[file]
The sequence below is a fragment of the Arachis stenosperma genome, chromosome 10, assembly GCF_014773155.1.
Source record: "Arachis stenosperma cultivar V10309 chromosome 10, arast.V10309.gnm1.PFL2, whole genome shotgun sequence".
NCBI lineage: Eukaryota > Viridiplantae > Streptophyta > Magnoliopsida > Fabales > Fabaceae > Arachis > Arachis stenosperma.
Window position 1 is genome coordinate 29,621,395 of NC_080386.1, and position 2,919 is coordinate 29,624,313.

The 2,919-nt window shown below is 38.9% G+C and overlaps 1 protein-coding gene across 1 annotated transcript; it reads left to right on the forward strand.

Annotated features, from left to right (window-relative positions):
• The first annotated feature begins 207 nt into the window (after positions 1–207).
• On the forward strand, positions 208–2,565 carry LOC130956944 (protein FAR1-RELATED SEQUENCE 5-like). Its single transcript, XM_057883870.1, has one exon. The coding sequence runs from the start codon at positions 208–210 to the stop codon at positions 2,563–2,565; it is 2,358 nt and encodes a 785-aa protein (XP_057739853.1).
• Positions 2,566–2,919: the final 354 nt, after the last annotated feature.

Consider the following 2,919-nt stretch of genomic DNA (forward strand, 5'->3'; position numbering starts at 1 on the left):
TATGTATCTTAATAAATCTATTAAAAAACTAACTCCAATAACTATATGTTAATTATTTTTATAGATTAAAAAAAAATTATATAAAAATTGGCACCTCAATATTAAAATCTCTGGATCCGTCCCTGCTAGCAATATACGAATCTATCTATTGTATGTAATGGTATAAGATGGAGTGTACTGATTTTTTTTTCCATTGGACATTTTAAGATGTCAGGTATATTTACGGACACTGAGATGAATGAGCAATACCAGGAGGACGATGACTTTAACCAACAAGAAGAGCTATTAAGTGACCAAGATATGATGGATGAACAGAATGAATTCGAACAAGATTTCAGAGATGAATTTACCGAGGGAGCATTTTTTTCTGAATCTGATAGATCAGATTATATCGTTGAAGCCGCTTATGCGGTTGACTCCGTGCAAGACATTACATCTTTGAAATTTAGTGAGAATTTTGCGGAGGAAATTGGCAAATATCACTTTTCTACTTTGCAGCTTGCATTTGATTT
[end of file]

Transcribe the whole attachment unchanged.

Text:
The sequence below is a fragment of the Arachis stenosperma genome, chromosome 10, assembly GCF_014773155.1.
Source record: "Arachis stenosperma cultivar V10309 chromosome 10, arast.V10309.gnm1.PFL2, whole genome shotgun sequence".
NCBI lineage: Eukaryota > Viridiplantae > Streptophyta > Magnoliopsida > Fabales > Fabaceae > Arachis > Arachis stenosperma.
Window position 1 is genome coordinate 29,621,395 of NC_080386.1, and position 2,919 is coordinate 29,624,313.

The 2,919-nt window shown below is 38.9% G+C and overlaps 1 protein-coding gene across 1 annotated transcript; it reads left to right on the forward strand.

Annotated features, from left to right (window-relative positions):
• The first annotated feature begins 207 nt into the window (after positions 1–207).
• On the forward strand, positions 208–2,565 carry LOC130956944 (protein FAR1-RELATED SEQUENCE 5-like). Its single transcript, XM_057883870.1, has one exon. The coding sequence runs from the start codon at positions 208–210 to the stop codon at positions 2,563–2,565; it is 2,358 nt and encodes a 785-aa protein (XP_057739853.1).
• Positions 2,566–2,919: the final 354 nt, after the last annotated feature.

Consider the following 2,919-nt stretch of genomic DNA (forward strand, 5'->3'; position numbering starts at 1 on the left):
TATGTATCTTAATAAATCTATTAAAAAACTAACTCCAATAACTATATGTTAATTATTTTTATAGATTAAAAAAAAATTATATAAAAATTGGCACCTCAATATTAAAATCTCTGGATCCGTCCCTGCTAGCAATATACGAATCTATCTATTGTATGTAATGGTATAAGATGGAGTGTACTGATTTTTTTTTCCATTGGACATTTTAAGATGTCAGGTATATTTACGGACACTGAGATGAATGAGCAATACCAGGAGGACGATGACTTTAACCAACAAGAAGAGCTATTAAGTGACCAAGATATGATGGATGAACAGAATGAATTCGAACAAGATTTCAGAGATGAATTTACCGAGGGAGCATTTTTTTCTGAATCTGATAGATCAGATTATATCGTTGAAGCCGCTTATGCGGTTGACTCCGTGCAAGACATTACATCTTTGAAATTTAGTGAGAATTTTGCGGAGGAAATTGGCAAATATCACTTTTCTACTTTGCAGCTTGCATTTGATTT